To Protest At Festival

October 10, 1996

   In under a week, East Hampton Village streets will be swarming with film buffs eager to sample the Hamptons International Film Festival's 1996 offerings. But as the crowd appears, the East End Disabilities Group plans to grab its attention - not with a cinematic event but with a protest aimed at three restaurants owned in part by the festival's chairwoman, Toni Ross.
   The group sees public protest as its only option, short of legal action, to get the restaurants to comply with the Americans With Disabilities Act, a Federal law passed in 1990 that guarantees the disabled access to public facilities, a spokesman said.
   "We regret that it's come to this, but if this is what it takes to get the law adhered to, this is what we have to do," said Glen Hall, the group's chairman.

Nick And Toni's

   The festival's opening and closing night parties are being held at Nick and Toni's, which is one of East Hampton's most stylish restaurants. It, and the Honest Diner on the Montauk Highway in Amagansett, are owned by Ms. Ross and her husband, Jeff Salaway. Rowdy Hall, which is off Main Street in East Hampton near the United Artist theaters where most of the films are being shown, is owned by Mr. Salaway and Mark Smith.
   The owners acknowledge that some of the group's concerns are valid and have pledged to take steps to remedy the problems. Neverthelss, the protest is scheduled to go forward.
   Mr. Hall said he expected participants from across the East End to talk to film-goers and pass out leaflets.

Group's Mission

   "The protest is not our goal," said Mr. Hall. "Our goal is to make the East End accessible for people with disabilities." The group's mission, said Mr. Hall, "is not us against them - in a moment anybody can become disabled - it's about civil rights."
   The Disabilities Group already has fought successfully to gain accessibility to East Hampton's United Artists Cinema. It has also won access for the disabled to a number of other entertainment venues.
   Commenting on the forthcoming protest, Mr. Salaway said, "That's okay. Honestly, if the festival creates an opportunity for them to get their issues out there, in a way, that's a good thing. That's part of what the festival is all about, as long as anyone isn't singled out unfairly. I can't imagine we're the only people they have problems with."

Makeshift Plywood Ramp

   There are numerous restaurants here, Mr. Hall said, that are not in compliance with the law. The shortfalls at Nick and Toni's and Rowdy Hall are minor, but still important, said Gerry Mooney, a member of the group.
   At the recently renovated Rowdy Hall in the heart of the village, he cited a makeshift plywood ramp at the doorway and alleged there were no bars to aid the handicapped in the restrooms.
   "In rebuilding, we did a lot of things to accommodate the handicapped so they can enjoy our restaurant," Mr. Smith said. He agreed the ramp was a problem, but said an improved one, of cement, would go in within the next few weeks. The rest rooms are in compliance, however, he said.

Adhere To Mandates

   Village Mayor Paul Rickenbach Jr., notified of the group's complaints about Rowdy Hall, said he had discussed the matter with the new building inspector, Tom Lawrence, and its outgoing one, Donald Bennett. "Mr. Lawrence has only been with us for a week and has a full plate," Mr. Rickenbach said. "The larger picture is . . . the village is certainly going to adhere to the mandates."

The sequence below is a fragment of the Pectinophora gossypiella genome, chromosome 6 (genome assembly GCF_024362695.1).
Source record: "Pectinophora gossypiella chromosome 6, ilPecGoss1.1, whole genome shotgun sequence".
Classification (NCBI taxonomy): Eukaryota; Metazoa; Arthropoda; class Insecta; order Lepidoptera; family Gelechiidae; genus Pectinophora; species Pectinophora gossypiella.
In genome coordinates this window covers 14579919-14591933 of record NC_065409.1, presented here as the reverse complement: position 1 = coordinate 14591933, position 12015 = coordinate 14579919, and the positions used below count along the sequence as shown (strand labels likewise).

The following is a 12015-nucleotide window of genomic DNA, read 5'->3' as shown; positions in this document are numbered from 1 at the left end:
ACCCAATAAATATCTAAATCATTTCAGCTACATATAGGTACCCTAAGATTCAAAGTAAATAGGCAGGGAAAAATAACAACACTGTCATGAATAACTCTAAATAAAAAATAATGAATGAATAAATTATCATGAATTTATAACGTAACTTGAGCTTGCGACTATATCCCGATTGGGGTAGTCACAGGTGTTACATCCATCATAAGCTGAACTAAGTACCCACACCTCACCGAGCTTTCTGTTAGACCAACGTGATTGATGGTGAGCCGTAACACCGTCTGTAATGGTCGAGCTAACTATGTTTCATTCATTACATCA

Nick and Toni's and the Honest Diner are in town jurisdiction. Mr. Salaway said he had been unaware that its parking spaces for the handicapped were not clearly marked. "That's easily remedied," he said.
   The Disabilities Group also charges the restaurant has too few such parking spaces and claims the lip of the ramp leading to the front door is difficult for a person in a wheelchair to negotiate. Again sounding a note of conciliation, Mr. Salaway said, "If there's a problem with it, we can certainly take a look at that."

Three-Year Effort

   The group has been "after the Honest Diner for about three years," Mr. Mooney said. Mr. Salaway said he was aware of that, but he noted that the A.D.A. was not law when the diner opened in 1992.
   "There seems to be some difference of interpretation as to what the code is," he said.
   "A person in a wheelchair should be able to get out of their car, to the front door, through the door that is not at too sharp an angle, and once inside should be able to use the bathrooms. It's as simple as that," Richard Rosenthal, of the Town Disabilities Advisory Board, said.
   According to the Federal requirements, any commercial enterprise that has been renovated since 1993 or received site plan approval for renovations since 1992 is supposed to provide a path for the disabled, adequate parking, and bathrooms that are wheelchair accessible, he said.

State Code

   The town enforces the state building code, not Federal regulations, said Fred Sellers, the building inspector. "The state has only adopted a certain portion of the A.D.A. requirements," he added, saying that the Honest Diner was in compliance with state law.
   While the group has given the Town Building Department copies of A.D.A, he said, "we can't force the local people to do all of them." Nevertheless, Mr. Salaway said, providing a ramp was doable, and he said the diner had an accessible bathroom. Although it is used by employees, he said, it was available for the disabled.
   "We've been 'yessed' to death. Other businesses, the movie theaters, the hospital, have all been willing to make the necessary changes. They haven't even bothered to get back to us," Mr. Hall said.